Just days after ringing in the New Year together, my husband told me during a phone call he was leaving me. We met during high school, dated only each other until getting married seven years later, and went on to become the lucky parents to our three children who were 11, ten, and six at the time of his sudden announcement. Including our 16 years of marriage, we were with each other for a total of 24 years, which probably is why even after learning my husband had met someone else before leaving me, I still dropped to my knees the next time I saw him and begged him to stay.
He didn’t, and instead declared his permanent home the city in Asia where he has been living and working for the two previous years, less monthly trips he took back to the United States to see us. In a single conversation, I went from being a wife holding down the fort in between her husband’s visits, to a divorced, single mom with full physical custody. Though the logistics of my life would remain pretty much the same and included a plan for our kids and me to stay in the house eventually known as the “marital home,” my new title and the depression that accompanied it proved a game changer.
In the days following my husband’s departure, I called a few close family members and friends, mostly his, in the hopes they would talk some sense into him and convince him to stay. They couldn’t. Months passed, and I became depressed. One of his relatives advised me, wisely, to stop worrying so much about what my husband was doing and focus on myself. The pain I was experiencing, she explained, would take years to recover from and I needed to learn the skills to do that. Raising children on a day-to-day basis alone while healing my heart wasn’t going to be easy.
Nearly six years later, I see how right she was. That is, except for one conclusion which I have come to on my own: the struggle with depression stemming from a divorce, like other chronic conditions, can return when we least expect, even years later. If not diligently monitored and attended to promptly, like a misbehaving child, symptoms can get out of hand, fast. After cycles of high highs and low lows, I now recognize my triggers as well as that sinking feeling I sometimes get as a result and deal with it accordingly.
With one out of 20 Americans over the age of 12 suffering from depression, it’s safe to say that what brings about symptoms can vary from individual to individual, making it critical not to judge others. Also, the decision to treat depression with medication is a personal one and a discussion that should be between a patient and his or her doctor. I have, therefore, chosen not to address that topic here. Apart from medication, however, there are several strategies we can employ in our everyday lives to minimize the effects depression can have on us, especially after a divorce, as well as prevent bouts from occurring as frequently. Here they are.
1. Sleep. According to the National Sleep Foundation, not getting enough sleep can cause or exacerbate depressive disorders. If you wake up feeling tired each morning, try going to bed earlier each night. When we’re well rested, the world tends to like a much different place.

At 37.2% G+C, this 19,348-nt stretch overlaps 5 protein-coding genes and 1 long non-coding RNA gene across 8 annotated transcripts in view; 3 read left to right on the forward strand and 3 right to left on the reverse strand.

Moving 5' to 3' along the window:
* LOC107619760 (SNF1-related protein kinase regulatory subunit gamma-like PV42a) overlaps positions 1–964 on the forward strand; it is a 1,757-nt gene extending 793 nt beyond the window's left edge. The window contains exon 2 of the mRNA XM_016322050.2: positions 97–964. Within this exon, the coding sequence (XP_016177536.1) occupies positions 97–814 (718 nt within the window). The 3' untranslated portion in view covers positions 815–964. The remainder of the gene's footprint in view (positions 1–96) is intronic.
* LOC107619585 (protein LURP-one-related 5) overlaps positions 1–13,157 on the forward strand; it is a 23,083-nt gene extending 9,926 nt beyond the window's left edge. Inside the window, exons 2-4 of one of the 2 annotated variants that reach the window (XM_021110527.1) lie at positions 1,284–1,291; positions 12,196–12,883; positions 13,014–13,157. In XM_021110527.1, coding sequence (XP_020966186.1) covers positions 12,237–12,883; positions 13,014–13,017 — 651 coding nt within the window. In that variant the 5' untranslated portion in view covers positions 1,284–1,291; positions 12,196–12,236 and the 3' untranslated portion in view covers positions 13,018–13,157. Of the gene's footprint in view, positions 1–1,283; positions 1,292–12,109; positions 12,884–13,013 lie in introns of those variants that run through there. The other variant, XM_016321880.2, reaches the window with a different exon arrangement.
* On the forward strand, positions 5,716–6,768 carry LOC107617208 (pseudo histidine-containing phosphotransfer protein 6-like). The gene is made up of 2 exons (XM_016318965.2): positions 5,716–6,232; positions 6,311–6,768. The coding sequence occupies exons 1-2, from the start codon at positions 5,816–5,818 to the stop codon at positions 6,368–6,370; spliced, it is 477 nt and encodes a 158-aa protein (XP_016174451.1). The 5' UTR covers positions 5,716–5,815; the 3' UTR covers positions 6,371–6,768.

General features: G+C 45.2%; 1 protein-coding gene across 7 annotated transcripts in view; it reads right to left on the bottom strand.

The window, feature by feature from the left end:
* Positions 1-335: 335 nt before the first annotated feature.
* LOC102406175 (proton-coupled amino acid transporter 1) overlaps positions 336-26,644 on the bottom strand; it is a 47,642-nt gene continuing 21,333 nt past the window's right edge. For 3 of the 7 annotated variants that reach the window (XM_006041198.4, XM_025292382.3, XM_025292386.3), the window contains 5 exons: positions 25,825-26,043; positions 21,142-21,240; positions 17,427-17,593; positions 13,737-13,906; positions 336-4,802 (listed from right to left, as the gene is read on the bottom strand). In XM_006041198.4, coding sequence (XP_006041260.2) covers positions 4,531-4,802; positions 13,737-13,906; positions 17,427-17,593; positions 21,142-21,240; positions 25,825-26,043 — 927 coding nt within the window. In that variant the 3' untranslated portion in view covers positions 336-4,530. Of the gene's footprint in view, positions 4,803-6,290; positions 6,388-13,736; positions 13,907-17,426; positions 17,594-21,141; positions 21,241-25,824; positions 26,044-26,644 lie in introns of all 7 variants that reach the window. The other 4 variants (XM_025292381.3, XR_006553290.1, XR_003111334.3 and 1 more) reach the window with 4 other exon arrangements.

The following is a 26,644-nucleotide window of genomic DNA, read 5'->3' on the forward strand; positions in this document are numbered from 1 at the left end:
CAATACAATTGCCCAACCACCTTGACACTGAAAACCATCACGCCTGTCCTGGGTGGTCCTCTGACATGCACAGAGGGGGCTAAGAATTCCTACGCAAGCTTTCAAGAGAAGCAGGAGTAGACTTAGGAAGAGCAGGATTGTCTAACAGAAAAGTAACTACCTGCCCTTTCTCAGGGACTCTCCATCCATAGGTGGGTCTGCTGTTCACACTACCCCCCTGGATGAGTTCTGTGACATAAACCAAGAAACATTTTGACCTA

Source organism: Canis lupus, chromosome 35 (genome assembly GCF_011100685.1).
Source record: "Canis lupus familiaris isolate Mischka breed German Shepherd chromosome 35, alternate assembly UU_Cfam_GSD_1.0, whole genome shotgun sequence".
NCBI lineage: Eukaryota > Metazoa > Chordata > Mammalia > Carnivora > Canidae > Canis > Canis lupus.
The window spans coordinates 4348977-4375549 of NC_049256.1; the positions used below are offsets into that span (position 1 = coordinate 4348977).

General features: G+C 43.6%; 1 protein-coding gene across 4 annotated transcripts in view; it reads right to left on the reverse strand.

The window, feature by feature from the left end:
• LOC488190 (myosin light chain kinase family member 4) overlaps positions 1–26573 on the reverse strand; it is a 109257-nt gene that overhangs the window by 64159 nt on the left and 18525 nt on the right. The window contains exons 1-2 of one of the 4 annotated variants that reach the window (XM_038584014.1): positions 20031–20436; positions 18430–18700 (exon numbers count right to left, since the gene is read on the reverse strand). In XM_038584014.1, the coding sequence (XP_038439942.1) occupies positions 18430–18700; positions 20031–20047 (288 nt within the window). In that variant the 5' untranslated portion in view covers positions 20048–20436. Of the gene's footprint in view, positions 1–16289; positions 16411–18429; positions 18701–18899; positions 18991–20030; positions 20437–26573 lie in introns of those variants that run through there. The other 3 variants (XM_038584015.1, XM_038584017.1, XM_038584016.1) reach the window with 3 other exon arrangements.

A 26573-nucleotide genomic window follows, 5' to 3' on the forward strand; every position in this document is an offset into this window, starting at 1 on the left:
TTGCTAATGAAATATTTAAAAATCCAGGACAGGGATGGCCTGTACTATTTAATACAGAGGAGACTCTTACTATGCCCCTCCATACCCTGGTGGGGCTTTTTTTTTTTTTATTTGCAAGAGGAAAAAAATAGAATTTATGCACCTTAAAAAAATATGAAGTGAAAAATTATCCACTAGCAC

2. Change your diet. Certain foods can lift our spirits such as eggs and salmon while others can bring us down, especially foods containing high amounts of processed sugar. If you’re feeling depressed, consider adding the items included in this list from WebMD to your diet and subtracting others.
3. Talk it out. If you’re feeling depressed, be honest with the people in your life about your feelings. Chances are they may not know you’re suffering. Due to increased awareness about depression, most people will be understanding. Occasionally, though, you will confide in someone who lacks empathy. Steer clear of that person. He or she is the exception, not the rule. Your number one priority is to get well and if someone dismisses you or is cruel, cut your losses immediately.
4. Find solitude. Spending some time by yourself can be beneficial when you’re depressed. Stepping away from all of the “noise” in your life is an efficient way to process your feelings and recharge. Allocate time when you can be alone with your thoughts, even if it’s for a few minutes each day.
5. Exercise. Exercising can help relieve symptoms associated with depression. When we engage in physical activity, our brains release endorphins that can improve our mood. Physical activity can also serve as a much-needed distraction from those issues causing us to feel depressed. It’s not necessary to engage in vigorous training to reap the benefits that getting moving can bring either. Walking, jogging, or following a low-impact workout can provide the lift you need.
6. Have sex. The link between sex and depression is not straightforward. Depression and the drugs used to treat it can cause sexual dysfunction, including a decreased libido. However, if possible, reaching orgasm can temporarily relieve anxiety, one of the symptoms of depression. Experts suggest making treatment of depression a priority because of how profoundly it can affect our quality of life as a whole and address sexual issues secondarily.
7. Get therapy. It’s often necessary to seek out professional assistance when battling depression. Whether you choose a therapist to work through your issues with you or a psychiatrist who can prescribe medication to manage your symptoms or both, help is out there. Divorce may have got you down for the time being, but know it’s possible to pick yourself back up again and come back stronger than you were before.